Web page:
Moonlight, Magnolias, and Madness

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University of North Carolina Press, 1996 - History - 405 pages
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Moonlight, Magnolias, and Madness is a social history of the perceptions and treatment of the mentally ill in South Carolina over two centuries. Examining insanity in both an institutional and a community context, Peter McCandless shows how policies and attitudes changed dramatically from the colonial era to the early twentieth century. He also sheds new light on the ways sectionalism and race affected the plight of the insane in a state whose fortunes worsened markedly after the Civil War. Antebellum asylum reformers in the state were inspired by many of the same ideals as their northern counterparts, such as therapeutic optimism and moral treatment. But McCandless shows that treatment ideologies in South Carolina, which had a majority black population, were complicated by the issue of race, and that blacks received markedly inferior care. By re-creating the different experiences of the insane--black and white, inside the asylum and within the community--McCandless highlights the importance of regional variation in the treatment of mental illness.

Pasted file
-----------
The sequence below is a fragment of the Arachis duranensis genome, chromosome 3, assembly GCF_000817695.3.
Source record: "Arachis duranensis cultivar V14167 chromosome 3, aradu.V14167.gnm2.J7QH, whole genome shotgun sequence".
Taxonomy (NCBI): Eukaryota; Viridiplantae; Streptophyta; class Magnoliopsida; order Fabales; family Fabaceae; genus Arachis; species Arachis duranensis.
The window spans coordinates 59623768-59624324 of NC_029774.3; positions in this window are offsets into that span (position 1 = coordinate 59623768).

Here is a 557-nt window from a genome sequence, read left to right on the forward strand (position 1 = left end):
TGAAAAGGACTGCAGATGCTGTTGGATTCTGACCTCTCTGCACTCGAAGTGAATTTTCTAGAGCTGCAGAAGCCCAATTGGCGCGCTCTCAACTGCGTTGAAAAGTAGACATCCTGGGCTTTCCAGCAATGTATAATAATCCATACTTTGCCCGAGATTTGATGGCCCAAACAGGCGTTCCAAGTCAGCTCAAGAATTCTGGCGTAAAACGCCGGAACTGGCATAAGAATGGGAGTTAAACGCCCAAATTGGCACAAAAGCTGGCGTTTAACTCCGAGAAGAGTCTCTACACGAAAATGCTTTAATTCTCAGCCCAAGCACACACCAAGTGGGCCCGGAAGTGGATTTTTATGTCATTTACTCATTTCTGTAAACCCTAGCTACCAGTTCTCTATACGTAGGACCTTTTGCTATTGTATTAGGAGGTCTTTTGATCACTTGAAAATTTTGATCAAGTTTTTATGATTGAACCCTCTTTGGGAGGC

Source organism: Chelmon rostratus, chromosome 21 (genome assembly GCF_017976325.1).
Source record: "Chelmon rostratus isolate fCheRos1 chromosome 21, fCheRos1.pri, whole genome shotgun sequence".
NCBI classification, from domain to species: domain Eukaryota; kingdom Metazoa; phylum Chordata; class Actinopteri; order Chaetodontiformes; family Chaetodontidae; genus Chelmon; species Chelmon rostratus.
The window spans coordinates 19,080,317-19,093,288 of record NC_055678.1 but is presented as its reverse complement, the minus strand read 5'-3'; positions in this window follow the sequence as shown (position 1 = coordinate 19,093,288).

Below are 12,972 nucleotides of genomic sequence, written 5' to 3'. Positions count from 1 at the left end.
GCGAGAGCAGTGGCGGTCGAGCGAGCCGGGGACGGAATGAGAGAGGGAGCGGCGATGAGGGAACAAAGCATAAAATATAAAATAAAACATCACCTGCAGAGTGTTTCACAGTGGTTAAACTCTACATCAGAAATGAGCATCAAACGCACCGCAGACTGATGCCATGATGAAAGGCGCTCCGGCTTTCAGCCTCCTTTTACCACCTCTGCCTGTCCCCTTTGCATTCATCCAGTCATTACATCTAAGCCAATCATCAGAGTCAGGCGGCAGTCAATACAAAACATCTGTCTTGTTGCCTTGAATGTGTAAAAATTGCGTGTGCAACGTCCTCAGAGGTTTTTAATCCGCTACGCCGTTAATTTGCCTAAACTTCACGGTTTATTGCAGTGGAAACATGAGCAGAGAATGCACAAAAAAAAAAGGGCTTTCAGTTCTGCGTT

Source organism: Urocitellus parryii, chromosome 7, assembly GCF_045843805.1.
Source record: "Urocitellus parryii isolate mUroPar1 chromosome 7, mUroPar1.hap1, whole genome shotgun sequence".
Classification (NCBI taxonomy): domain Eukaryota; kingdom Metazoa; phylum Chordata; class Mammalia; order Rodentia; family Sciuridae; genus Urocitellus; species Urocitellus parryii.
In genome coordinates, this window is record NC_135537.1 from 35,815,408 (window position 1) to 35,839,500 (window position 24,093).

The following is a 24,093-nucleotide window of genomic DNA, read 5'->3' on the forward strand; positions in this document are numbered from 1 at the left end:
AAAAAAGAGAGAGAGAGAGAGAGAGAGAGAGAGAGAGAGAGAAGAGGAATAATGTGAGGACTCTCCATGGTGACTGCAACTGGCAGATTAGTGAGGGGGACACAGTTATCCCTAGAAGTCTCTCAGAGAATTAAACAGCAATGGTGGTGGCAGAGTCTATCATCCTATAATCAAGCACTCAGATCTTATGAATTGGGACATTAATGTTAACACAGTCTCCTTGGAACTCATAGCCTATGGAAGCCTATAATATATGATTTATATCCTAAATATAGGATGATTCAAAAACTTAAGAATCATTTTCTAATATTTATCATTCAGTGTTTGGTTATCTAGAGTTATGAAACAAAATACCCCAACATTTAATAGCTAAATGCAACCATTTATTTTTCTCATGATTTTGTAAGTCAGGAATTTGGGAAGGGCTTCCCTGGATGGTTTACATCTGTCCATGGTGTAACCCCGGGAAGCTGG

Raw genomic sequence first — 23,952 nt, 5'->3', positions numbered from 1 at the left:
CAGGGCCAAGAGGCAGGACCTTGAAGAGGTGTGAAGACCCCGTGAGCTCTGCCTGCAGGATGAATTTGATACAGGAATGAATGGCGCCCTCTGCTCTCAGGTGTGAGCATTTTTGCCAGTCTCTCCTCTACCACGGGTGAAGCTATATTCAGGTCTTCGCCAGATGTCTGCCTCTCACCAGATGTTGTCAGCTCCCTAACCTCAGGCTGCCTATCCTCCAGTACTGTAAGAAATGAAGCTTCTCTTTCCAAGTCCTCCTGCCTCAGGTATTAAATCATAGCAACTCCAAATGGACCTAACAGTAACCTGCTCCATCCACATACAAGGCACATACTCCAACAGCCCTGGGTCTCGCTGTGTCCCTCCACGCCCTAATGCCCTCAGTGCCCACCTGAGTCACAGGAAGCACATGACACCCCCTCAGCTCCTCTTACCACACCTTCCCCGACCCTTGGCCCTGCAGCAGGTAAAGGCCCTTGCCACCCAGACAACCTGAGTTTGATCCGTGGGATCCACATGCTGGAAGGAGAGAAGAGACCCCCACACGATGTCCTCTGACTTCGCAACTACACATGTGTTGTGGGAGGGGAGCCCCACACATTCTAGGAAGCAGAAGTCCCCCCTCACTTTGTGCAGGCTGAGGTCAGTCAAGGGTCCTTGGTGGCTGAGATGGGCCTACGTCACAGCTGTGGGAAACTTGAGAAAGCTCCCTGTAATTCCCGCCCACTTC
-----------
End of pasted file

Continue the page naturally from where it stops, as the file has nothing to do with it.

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About the author (1996)

Peter McCandless is professor of history at the College of Charleston.

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